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Iranian Rebels Surrender to U.S. Military in Iraq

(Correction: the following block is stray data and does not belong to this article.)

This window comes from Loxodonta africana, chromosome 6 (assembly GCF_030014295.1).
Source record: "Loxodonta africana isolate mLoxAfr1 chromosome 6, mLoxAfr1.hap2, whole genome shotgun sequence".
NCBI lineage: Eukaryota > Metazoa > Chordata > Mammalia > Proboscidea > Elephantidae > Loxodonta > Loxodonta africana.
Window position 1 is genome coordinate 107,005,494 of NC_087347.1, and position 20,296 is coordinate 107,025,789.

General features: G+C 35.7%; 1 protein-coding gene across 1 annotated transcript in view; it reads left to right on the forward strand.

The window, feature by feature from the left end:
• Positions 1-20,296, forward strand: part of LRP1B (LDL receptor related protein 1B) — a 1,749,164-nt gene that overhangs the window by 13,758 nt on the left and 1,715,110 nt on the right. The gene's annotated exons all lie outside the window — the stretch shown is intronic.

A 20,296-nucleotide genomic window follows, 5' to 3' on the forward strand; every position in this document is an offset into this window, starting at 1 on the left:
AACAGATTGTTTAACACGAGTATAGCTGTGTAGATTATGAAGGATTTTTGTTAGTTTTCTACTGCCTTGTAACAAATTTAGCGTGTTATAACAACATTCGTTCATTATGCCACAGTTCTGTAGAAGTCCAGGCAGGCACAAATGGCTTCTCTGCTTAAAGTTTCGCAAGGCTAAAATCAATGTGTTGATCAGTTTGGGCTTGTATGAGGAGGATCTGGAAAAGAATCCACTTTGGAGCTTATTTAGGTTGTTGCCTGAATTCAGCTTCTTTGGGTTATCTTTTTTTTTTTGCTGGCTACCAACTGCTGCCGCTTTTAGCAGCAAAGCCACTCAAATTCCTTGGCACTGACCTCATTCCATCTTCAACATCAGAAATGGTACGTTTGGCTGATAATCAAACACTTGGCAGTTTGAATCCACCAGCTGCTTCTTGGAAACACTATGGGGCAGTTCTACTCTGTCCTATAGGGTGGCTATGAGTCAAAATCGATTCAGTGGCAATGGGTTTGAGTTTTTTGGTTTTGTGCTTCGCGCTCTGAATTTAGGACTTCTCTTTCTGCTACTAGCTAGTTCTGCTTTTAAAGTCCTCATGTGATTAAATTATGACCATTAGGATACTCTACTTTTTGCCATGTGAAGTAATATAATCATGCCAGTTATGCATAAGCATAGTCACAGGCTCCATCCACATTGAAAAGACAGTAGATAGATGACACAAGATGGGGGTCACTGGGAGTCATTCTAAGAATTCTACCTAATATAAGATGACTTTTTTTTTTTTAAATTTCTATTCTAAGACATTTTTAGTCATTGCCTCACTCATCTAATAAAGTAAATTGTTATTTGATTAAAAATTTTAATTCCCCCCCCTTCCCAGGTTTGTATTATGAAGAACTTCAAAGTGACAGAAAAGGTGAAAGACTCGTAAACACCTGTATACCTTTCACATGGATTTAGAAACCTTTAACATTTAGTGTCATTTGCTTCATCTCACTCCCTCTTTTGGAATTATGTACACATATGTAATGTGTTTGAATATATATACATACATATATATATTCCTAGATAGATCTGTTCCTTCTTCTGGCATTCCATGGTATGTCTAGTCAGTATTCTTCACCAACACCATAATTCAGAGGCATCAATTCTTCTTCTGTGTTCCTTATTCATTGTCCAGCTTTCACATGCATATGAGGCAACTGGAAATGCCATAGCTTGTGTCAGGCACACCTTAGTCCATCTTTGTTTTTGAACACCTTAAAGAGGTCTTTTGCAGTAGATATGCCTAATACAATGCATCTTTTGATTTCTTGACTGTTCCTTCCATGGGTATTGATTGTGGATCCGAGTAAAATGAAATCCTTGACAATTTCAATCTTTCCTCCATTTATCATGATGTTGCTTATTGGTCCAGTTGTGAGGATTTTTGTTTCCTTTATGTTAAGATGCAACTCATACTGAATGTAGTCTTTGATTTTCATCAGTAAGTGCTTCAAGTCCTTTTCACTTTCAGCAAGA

Iranian rebels in Iraq began surrendering to the U.S. military on Sunday under a deal that effectively ends the heavily-armed People’s Mujahideen as a fighting force. The U.S. military in Iraq said in a statement on Sunday the decades-old group agreed at high-level talks that within a week all of its thousands of fighters would be detained by U.S. troops at its largest rebel base, Ashraf. The Mujahideen, labeled terrorists by Washington, also accepted all of their heavy weapons, including tanks, rocket launchers and artillery guns, would be placed in a desert base near the Iranian border and controlled by U.S. troops. “In the agreement, we are not calling it a surrender or a capitulation. It’s a ‘disarmament,’ which is lawyer-speak so that the MEK (Mujahideen) don’t lose face,” Captain Joshua Felker, a U.S. army spokesman in the area of Ashraf, said. Full Story

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